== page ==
Future Construction Workers Engaged and Prequalified through Games

A suite of games, videos, and assessment tools is helping build awareness and close the skills gap for the growing number of quality careers in highway construction. In partnership with Constructors Association of Western Pennsylvania (CAWP), Ladders of Opportunity, and the Pennsylvania Department of Transportation, Simcoach Games has developed the Future Road Builders game. This game addresses a concerning talent gap seen by employers by allowing people to explore the field and develop skills.

Future Road Builders doesn’t just provide games, it also comes with a dashboard that provides an avenue for connecting companies with potential employees. The dashboard provides organizations with data-based insights into who is using the game. Insights include what region players are in, what interests they have, and what aptitudes they have shown. Additionally, organizations can license the ability to send targeted messages to specific audiences based on players’ zip codes.

According to the Simcoach website, the combination of game design techniques with proven learning principles results in a solution that, “requires less time to deliver, increases retention for learners, and measurably improves a defined outcome.”

A pilot project with the Western Pennsylvania Operating Engineers is demonstrating the power of gamification. The pilot is about three quarters of the way through the 2018 apprenticeship application process, but preliminary numbers are being tabulated.

Chris Seidler, Vice President of Sales and Marketing at Simcoach Games points out, “the goals of Future Road Builders were to increase the number of prequalified applicants, female applicants, and minority applicants into Western Pennsylvania apprenticeship opportunities . Initial statistics indicate very promising results in accomplishing those goals.”

The early numbers demonstrate that playing Future Road Builders not only helped draw people into the apprenticeship program, but it also helped better prepare applicants as they moved through the process. While overall, 26% of all applicants had played Future Road Builders, the game did a good job engaging women and minorities to apply. Among the minority applicants who were selected to interview, 40% had played Future Road Builders, and among the women who were selected to interview, 45% had played the game.

Another one of Simcoach’s games has been regionally customized for South Dakota. Build South Dakota: The Game is a virtual pre-apprenticeship experience. In it, the player explores the different phases of a highway construction project and uncovers the skills needed to be a Carpenter, Pile Driver, Concrete Finisher, Skilled Laborer, Heavy Equipment Operator, and Inspector.

For more information, you may also like this interview with Simcoach Games founder, Jessica Trybus, on Venture Beat or visit simcoachgames.com

More Apprenticeship Programs are Being Offered through Programs Sponsored by Community and Technical Colleges

With benefits like an 88% retention rate for apprentices, a built-in source of high-performing students, and an increasing interest among businesses, more and more community and technical colleges are seeing the value in sponsoring registered apprenticeship programs through the US Department of Labor. By being a program sponsor, the college takes on the responsibility of classroom education as well as all the paperwork, ultimately making it easy for employers to hire apprentices. In this model, even small companies, who are hiring just one or two apprentices at a time, can use this proven method to grow their talent pipelines.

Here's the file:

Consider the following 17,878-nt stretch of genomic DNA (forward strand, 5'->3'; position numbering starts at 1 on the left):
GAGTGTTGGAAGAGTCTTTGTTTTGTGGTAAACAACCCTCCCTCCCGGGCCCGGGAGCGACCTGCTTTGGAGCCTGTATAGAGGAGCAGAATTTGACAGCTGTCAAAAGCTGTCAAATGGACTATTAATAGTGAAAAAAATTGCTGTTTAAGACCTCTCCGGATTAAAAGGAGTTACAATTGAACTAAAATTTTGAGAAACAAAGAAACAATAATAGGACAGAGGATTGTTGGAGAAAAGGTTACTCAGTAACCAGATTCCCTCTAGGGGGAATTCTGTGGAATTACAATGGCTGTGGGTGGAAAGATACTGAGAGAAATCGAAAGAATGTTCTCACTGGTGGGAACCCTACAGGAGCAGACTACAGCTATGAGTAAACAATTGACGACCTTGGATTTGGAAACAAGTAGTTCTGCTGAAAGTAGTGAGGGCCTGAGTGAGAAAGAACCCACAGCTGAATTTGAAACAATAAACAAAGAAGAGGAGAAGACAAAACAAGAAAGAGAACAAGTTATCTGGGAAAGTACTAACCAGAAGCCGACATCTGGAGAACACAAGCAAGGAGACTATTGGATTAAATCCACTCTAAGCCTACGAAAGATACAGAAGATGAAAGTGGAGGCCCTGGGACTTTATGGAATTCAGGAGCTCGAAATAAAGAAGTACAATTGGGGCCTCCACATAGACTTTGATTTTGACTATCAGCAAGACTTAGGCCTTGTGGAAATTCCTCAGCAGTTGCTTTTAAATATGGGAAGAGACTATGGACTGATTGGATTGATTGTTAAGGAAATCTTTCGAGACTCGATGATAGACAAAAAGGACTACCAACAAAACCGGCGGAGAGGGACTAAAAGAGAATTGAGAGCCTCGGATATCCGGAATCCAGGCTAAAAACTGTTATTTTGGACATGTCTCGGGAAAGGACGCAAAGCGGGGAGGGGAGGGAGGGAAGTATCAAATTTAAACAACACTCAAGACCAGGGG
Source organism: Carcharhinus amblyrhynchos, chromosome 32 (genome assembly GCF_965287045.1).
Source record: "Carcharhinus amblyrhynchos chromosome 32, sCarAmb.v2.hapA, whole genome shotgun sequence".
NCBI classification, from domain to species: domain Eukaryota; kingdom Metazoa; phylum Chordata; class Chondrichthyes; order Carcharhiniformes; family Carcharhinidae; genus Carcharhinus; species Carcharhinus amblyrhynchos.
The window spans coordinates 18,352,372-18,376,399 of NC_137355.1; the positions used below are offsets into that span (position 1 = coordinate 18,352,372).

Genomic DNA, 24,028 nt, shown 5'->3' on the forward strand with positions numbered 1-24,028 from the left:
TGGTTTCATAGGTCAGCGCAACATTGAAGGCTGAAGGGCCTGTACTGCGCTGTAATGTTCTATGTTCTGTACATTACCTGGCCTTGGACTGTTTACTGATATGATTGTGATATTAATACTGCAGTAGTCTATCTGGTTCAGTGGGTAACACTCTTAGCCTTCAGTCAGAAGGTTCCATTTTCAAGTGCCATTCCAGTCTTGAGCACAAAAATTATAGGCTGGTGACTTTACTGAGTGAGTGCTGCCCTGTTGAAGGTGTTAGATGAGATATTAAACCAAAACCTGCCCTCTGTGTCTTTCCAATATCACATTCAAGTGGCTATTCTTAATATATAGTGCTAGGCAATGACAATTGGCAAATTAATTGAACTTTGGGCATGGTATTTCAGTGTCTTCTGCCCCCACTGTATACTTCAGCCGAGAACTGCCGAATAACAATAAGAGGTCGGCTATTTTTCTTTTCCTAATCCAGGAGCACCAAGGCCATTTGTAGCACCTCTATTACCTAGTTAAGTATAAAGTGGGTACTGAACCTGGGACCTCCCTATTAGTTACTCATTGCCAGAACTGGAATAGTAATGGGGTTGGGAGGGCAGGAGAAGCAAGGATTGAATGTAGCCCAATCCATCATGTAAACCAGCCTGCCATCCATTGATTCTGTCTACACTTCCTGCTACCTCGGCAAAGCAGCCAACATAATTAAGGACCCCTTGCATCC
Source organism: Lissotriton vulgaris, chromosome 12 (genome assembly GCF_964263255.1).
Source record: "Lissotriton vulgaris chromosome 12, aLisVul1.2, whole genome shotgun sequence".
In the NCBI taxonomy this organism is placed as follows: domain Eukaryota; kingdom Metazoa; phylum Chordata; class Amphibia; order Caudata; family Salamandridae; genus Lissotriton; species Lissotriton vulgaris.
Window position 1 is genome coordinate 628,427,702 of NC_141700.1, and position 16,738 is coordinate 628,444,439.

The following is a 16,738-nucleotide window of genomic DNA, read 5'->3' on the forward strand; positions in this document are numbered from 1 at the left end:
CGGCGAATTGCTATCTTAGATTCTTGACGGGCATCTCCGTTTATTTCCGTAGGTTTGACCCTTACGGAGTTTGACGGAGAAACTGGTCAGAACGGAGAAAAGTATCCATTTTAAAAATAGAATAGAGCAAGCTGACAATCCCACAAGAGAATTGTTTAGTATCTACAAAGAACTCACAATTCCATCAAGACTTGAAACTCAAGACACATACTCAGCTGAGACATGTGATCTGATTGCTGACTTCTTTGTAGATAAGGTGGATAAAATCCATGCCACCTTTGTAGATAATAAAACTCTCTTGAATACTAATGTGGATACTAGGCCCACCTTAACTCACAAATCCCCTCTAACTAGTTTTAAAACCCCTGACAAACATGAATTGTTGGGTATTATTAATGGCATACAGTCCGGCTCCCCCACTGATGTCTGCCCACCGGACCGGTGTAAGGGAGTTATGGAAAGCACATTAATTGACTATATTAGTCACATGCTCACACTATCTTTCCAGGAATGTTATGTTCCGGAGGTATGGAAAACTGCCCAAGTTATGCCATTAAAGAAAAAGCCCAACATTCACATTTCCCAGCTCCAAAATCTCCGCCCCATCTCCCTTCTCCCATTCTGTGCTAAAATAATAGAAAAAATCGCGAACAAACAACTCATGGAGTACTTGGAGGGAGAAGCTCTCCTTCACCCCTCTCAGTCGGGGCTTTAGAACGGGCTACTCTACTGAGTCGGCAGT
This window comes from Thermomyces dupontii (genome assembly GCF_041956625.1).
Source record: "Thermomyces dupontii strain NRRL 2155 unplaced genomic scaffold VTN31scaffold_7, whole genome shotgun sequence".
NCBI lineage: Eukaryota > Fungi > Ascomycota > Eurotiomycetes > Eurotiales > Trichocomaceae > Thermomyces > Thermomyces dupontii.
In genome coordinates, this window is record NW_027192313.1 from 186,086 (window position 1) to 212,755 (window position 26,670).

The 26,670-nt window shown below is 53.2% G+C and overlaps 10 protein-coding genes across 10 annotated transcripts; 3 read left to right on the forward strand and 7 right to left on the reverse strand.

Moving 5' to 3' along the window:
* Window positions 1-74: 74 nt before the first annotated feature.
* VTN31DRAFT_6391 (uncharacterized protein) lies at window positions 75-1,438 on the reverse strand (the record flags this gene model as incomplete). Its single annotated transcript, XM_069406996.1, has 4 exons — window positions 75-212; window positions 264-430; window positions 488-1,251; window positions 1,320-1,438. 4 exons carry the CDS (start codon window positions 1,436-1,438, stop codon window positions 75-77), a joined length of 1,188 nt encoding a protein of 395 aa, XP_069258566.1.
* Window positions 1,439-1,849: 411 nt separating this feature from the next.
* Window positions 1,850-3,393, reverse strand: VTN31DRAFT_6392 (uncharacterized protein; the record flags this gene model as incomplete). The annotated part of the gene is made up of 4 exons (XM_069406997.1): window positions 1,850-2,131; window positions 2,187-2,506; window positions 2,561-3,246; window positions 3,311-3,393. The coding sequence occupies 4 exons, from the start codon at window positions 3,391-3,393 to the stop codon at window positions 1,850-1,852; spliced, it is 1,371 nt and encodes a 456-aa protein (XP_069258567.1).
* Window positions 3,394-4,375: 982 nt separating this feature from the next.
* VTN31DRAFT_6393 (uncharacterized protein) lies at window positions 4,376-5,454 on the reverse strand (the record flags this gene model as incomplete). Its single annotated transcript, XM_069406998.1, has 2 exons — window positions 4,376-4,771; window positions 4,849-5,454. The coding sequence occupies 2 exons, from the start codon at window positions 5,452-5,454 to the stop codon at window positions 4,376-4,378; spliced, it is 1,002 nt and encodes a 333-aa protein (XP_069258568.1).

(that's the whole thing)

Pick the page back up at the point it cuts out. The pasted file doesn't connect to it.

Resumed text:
When Harper College in Palatine, Illinois, began their program, they were one of just three colleges in the country that were Registered Apprenticeship program sponsors. The growth in sponsorship among community colleges can be seen on the website for the Registered Apprenticeship College Consortium (RACC), which currently lists 23 colleges that are program sponsors.

One state, Georgia, has taken this to the next level by working to approve most of the technical colleges in the state to act as Registered Apprenticeship sponsors through Georgia WorkSmart, a work-based learning initiative operated by the Georgia Department of Economic Development.

Businesses are also increasingly taking advantage of apprenticeship to grow expertise within their workforce.

“We’re finding that, after their first experience, companies want to expand and add apprentices in different industries,” said Dr. Rebecca Lake, Dean of Workforce and Economic Development at Harper College. For example, Lake pointed to one company that had enrolled an apprentice in Harper’s Logistics/Supply Chain Management program and then came back the next year with an apprentice for the Banking/Finance program, because they had a need in that area of their business, as well.

Like apprenticeship programs across the country, Harper is growing their Registered Apprenticeship programs in white collar industries. Their newer programs include Banking/Finance, Sales & Retail Manangement, and Graphic Arts Print Production. A program in Cyber Security is also in the works.

Lake is actively working to develop an apprenticeship program for truck drivers at Harper College. To do this, she is utilizing a curriculum created by another college in Illinois, another benefit to community colleges that join the RACC.

“If you’re part of the network, you can get curricula. You, don’t have to reinvent the wheel,” said Lake.

Reinvigorating Interest in Transportation Occupations for Engineers Week 2018

This year for Engineers Week, the Midwest Transportation Workforce Center will be thinking about what it takes to build an engineering workforce that will be capable of maintaining the nation’s transportation infrastructure. What skills and knowledge will workers need over the next 5-to-15 years in order to be successful in light of the rapidly advancing technologies and data systems moving into the transportation sector?